Ahlers gives step-by-step instruction on confronting that “Inner Mean Girl” and replacing her with a kinder, gentler coach. She encourages us to connect a physical gesture with your inner wisdom, for instance touching your chest. (I know the physical gesture I would like to give my inner mean girl. Hah! See my while driving in a town the size of Alameda…)

If you are one of those women who is completely secure and has no inner critic bashing your self-worth, there are other reasons to head to Books Inc. on Oct. 13 at 7 p.m. for Ahlers’ book launch party. First of all, Amy Ahlers is an Alamedan! Although she lives in Oakland now, she grew up in Alameda’s Fernside District and attended Edison Elementary and Lincoln Middle schools. Her parents, Russ and Linda Grant, are lifelong Alameda residents, Harbor Bay Realtors and active volunteers in our community. They must be very proud parents right now.

One last reason to head to Books Inc. tomorrow night: Amy Ahlers received the 2011 Girls Inc. of the Island City’s Women Who Dare Award, and a portion of her sales from the event will go to Girls Inc. If you are fortunate and everything is “A-OK” with your self-esteem, you should pay the blessings forward and reap good karma with a donation to girls who are still “works in progress.” They are the future of our town.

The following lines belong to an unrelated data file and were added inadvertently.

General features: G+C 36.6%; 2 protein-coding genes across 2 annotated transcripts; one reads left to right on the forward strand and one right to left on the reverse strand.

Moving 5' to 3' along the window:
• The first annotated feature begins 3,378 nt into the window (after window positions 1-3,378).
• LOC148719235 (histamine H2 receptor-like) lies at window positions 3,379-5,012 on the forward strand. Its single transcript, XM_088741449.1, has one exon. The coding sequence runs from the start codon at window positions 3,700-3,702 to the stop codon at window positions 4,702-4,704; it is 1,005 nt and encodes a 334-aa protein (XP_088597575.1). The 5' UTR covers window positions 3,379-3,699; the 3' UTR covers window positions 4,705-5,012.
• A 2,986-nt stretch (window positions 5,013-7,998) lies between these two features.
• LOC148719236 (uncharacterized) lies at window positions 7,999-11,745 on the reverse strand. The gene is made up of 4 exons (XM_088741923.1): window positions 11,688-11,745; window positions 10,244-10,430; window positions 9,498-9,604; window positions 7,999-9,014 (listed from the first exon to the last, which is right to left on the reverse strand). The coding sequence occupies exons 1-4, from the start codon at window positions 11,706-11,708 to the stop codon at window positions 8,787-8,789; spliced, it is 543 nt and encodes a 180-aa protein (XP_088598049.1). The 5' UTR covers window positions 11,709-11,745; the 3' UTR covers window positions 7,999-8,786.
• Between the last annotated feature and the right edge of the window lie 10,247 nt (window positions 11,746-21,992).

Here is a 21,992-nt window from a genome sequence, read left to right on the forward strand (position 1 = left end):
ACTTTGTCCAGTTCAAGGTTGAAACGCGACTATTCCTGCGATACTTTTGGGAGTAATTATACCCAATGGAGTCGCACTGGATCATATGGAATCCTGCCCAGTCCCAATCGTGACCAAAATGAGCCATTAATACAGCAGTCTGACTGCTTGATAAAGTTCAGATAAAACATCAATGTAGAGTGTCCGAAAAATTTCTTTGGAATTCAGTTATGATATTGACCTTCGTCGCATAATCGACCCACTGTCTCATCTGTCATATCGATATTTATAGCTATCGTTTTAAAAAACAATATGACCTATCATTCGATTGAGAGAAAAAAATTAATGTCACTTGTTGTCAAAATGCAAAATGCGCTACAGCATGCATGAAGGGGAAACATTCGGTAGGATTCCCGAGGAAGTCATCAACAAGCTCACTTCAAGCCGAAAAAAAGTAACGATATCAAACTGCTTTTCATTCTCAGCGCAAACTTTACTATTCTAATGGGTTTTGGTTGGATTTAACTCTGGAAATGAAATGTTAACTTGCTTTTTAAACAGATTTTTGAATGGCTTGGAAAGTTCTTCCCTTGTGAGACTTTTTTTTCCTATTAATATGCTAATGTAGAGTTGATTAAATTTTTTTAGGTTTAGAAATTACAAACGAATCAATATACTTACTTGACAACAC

Jon Spangler October 12, 2011 at 03:53 PM
Guys have the same kind of inner critic yammering away at them, too. With similarly "constructive" results, I assure you. It's very helpful to survive into middle age, when balance seems to quiet the critic a little. But that "inner mean guy" is still active, even at a lower volume... :-(
Frances Montell October 12, 2011 at 06:26 PM
This sounds like a great book! My daughter's soccer coach said something to the 8 - 10 year old girls on the team that really resonated with me (and I think lots of grown-ups): "Treat yourself like a friend." Would you tell a friend who made a mistake or missed a shot "You're pathetic! You can't play very well at all."? No. You would say something like: "Good try! We all make mistakes. You'll get it with practice." Why not say these supportive things to ourselves? Just because we'll always be with ourselves doesn't mean we can take ourselves and our feelings for granted. :) I really try to catch myself now when I say something mean to myself and try to remember to treat myself like a friend.
Mark Irons October 16, 2011 at 08:28 PM
Gee I must have 120,000 thoughts a day, half of them self critical with plenty left over for everybody else. The bigger challenge is my outer S.O.B., though I've sworn off negative hand gestures too and simply mutter under my breath.
Jon Spangler October 16, 2011 at 09:46 PM
Mark- Well said. I think you put your finger (!) on one of the possible differences between men and women re: this "inner mean person." We guys seem to be more likely to reflect/project our meanness in a more extroverted manner, at least physically: raised middle digits, fisticuffs, cussing, etc. It seems that - in general, at least - women have not been as likely to express their meanness as physically or outwardly as we have.... Am I correct in this assessment or am I off-base?
Alice Lewis October 17, 2011 at 09:10 PM
I guess that's why it makes headlines when a woman is accused of a violent crime. But I think we all know that girls can express meanness and leave no visible scars. It's all about internal injuries, and they take a long time to heal. Thanks for reading and commenting, all! My sense of self worth appreciates each and every one.